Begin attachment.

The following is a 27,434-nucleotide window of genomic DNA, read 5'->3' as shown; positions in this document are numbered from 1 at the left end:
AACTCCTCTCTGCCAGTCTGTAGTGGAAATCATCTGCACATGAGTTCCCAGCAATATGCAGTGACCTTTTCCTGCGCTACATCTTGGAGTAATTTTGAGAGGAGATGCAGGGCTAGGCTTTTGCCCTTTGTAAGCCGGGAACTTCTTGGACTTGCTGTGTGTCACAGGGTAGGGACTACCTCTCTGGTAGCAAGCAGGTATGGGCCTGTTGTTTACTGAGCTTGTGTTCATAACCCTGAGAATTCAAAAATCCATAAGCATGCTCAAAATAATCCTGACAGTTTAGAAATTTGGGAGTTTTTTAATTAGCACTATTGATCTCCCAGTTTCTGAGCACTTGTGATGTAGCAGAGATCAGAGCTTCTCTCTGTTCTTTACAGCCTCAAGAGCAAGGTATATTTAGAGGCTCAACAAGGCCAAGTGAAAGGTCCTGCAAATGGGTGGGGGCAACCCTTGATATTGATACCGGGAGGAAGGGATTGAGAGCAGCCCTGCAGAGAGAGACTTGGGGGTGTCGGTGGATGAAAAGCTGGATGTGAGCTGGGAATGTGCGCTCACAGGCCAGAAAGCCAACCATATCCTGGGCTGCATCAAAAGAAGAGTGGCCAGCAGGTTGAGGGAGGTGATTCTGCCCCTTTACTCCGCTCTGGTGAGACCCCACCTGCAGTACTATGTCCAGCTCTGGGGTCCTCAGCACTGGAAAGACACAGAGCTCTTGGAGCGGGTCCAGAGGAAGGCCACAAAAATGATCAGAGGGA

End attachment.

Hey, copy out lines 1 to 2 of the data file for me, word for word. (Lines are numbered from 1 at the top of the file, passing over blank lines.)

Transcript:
The following is a 27,434-nucleotide window of genomic DNA, read 5'->3' as shown; positions in this document are numbered from 1 at the left end:
AACTCCTCTCTGCCAGTCTGTAGTGGAAATCATCTGCACATGAGTTCCCAGCAATATGCAGTGACCTTTTCCTGCGCTACATCTTGGAGTAATTTTGAGAGGAGATGCAGGGCTAGGCTTTTGCCCTTTGTAAGCCGGGAACTTCTTGGACTTGCTGTGTGTCACAGGGTAGGGACTACCTCTCTGGTAGCAAGCAGGTATGGGCCTGTTGTTTACTGAGCTTGTGTTCATAACCCTGAGAATTCAAAAATCCATAAGCATGCTCAAAATAATCCTGACAGTTTAGAAATTTGGGAGTTTTTTAATTAGCACTATTGATCTCCCAGTTTCTGAGCACTTGTGATGTAGCAGAGATCAGAGCTTCTCTCTGTTCTTTACAGCCTCAAGAGCAAGGTATATTTAGAGGCTCAACAAGGCCAAGTGAAAGGTCCTGCAAATGGGTGGGGGCAACCCTTGATATTGATACCGGGAGGAAGGGATTGAGAGCAGCCCTGCAGAGAGAGACTTGGGGGTGTCGGTGGATGAAAAGCTGGATGTGAGCTGGGAATGTGCGCTCACAGGCCAGAAAGCCAACCATATCCTGGGCTGCATCAAAAGAAGAGTGGCCAGCAGGTTGAGGGAGGTGATTCTGCCCCTTTACTCCGCTCTGGTGAGACCCCACCTGCAGTACTATGTCCAGCTCTGGGGTCCTCAGCACTGGAAAGACACAGAGCTCTTGGAGCGGGTCCAGAGGAAGGCCACAAAAATGATCAGAGGGA